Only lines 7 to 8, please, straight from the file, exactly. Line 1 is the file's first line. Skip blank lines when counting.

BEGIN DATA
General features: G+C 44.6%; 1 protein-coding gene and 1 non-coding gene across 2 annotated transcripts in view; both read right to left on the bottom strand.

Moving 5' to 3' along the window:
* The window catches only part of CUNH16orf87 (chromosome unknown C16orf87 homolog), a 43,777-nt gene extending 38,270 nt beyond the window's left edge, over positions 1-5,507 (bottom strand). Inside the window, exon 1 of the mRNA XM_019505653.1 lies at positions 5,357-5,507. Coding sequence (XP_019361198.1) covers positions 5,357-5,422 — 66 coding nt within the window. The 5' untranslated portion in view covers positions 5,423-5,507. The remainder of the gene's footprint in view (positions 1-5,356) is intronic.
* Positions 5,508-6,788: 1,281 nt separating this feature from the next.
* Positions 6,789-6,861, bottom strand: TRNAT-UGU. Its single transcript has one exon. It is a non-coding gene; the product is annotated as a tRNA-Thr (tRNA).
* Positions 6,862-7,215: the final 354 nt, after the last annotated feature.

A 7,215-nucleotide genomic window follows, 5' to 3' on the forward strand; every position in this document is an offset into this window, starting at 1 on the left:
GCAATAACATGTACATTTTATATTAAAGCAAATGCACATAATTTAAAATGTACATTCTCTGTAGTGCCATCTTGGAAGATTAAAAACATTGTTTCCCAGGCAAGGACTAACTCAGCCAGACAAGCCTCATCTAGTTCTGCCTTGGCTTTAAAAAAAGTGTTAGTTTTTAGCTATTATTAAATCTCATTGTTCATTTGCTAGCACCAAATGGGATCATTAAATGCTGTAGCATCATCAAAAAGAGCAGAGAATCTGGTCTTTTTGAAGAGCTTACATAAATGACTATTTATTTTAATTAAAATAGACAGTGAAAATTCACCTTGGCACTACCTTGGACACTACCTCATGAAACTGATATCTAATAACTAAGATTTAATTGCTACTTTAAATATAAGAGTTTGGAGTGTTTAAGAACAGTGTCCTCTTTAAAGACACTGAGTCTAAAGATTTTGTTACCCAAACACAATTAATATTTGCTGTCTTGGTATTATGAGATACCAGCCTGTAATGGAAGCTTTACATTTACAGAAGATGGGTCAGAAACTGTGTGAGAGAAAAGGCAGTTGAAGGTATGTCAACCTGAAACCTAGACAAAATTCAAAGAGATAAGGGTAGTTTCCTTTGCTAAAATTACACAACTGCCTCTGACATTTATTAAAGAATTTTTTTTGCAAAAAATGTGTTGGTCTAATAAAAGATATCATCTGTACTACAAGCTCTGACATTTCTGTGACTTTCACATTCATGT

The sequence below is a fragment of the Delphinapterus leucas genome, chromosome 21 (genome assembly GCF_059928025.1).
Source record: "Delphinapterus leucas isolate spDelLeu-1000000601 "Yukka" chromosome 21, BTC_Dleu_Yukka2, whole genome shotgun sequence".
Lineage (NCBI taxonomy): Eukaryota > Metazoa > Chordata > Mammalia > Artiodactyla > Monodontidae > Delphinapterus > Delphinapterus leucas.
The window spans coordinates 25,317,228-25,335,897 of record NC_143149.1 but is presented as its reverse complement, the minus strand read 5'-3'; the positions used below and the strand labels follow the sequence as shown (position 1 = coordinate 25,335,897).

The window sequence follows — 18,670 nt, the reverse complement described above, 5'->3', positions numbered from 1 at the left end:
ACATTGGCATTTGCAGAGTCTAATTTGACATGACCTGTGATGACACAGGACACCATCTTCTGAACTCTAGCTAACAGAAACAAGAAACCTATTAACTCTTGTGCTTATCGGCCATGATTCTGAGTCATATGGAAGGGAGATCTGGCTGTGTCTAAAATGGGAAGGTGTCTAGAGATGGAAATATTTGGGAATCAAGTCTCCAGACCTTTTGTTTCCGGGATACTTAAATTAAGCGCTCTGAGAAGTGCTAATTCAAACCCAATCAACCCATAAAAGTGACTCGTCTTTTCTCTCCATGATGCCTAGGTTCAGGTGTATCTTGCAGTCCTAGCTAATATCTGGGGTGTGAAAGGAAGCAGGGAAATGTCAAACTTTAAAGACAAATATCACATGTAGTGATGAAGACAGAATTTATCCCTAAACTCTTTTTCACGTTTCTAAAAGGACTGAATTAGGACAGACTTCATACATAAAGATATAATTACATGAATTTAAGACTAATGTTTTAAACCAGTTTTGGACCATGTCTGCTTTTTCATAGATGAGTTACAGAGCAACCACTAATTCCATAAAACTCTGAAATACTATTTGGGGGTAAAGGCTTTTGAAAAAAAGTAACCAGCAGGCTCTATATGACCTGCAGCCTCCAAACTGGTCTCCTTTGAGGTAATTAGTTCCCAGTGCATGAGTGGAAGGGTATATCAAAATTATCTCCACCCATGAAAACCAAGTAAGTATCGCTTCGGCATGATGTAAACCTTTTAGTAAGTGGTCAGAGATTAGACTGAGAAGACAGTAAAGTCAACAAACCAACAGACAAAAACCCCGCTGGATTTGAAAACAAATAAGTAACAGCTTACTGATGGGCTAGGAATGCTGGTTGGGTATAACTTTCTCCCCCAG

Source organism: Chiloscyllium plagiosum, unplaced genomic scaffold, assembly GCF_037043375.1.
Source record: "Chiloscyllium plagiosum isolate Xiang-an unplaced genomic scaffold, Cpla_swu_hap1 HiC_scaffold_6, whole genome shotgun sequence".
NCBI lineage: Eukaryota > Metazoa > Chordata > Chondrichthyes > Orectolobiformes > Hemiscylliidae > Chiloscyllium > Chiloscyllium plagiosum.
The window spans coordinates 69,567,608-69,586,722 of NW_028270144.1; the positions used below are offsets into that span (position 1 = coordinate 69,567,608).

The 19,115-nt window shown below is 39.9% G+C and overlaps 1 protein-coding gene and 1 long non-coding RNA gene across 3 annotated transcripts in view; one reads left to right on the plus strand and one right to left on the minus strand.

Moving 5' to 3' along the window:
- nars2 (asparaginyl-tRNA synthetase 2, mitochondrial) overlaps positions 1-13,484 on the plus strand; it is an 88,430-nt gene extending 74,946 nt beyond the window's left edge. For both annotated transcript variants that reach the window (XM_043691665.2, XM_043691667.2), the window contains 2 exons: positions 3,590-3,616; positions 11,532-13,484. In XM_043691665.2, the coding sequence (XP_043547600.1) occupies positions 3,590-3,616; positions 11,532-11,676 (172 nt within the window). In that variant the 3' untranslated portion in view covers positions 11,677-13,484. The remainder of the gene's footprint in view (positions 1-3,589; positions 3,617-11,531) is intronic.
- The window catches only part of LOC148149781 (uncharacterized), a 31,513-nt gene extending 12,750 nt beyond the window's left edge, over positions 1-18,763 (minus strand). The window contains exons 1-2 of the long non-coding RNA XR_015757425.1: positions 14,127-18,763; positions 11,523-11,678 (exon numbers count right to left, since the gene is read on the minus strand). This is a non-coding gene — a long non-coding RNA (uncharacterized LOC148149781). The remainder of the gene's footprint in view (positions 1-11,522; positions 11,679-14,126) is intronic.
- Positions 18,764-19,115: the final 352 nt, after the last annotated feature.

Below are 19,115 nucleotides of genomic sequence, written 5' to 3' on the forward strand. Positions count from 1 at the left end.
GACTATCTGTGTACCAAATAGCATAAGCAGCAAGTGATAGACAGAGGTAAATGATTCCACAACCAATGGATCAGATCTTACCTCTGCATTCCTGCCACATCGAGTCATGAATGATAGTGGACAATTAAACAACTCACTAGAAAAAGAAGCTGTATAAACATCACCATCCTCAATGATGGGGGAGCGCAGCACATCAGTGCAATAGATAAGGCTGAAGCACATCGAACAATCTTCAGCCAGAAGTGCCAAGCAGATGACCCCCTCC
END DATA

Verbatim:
A 7,215-nucleotide genomic window follows, 5' to 3' on the forward strand; every position in this document is an offset into this window, starting at 1 on the left:
GCAATAACATGTACATTTTATATTAAAGCAAATGCACATAATTTAAAATGTACATTCTCTGTAGTGCCATCTTGGAAGATTAAAAACATTGTTTCCCAGGCAAGGACTAACTCAGCCAGACAAGCCTCATCTAGTTCTGCCTTGGCTTTAAAAAAAGTGTTAGTTTTTAGCTATTATTAAATCTCATTGTTCATTTGCTAGCACCAAATGGGATCATTAAATGCTGTAGCATCATCAAAAAGAGCAGAGAATCTGGTCTTTTTGAAGAGCTTACATAAATGACTATTTATTTTAATTAAAATAGACAGTGAAAATTCACCTTGGCACTACCTTGGACACTACCTCATGAAACTGATATCTAATAACTAAGATTTAATTGCTACTTTAAATATAAGAGTTTGGAGTGTTTAAGAACAGTGTCCTCTTTAAAGACACTGAGTCTAAAGATTTTGTTACCCAAACACAATTAATATTTGCTGTCTTGGTATTATGAGATACCAGCCTGTAATGGAAGCTTTACATTTACAGAAGATGGGTCAGAAACTGTGTGAGAGAAAAGGCAGTTGAAGGTATGTCAACCTGAAACCTAGACAAAATTCAAAGAGATAAGGGTAGTTTCCTTTGCTAAAATTACACAACTGCCTCTGACATTTATTAAAGAATTTTTTTTGCAAAAAATGTGTTGGTCTAATAAAAGATATCATCTGTACTACAAGCTCTGACATTTCTGTGACTTTCACATTCATGT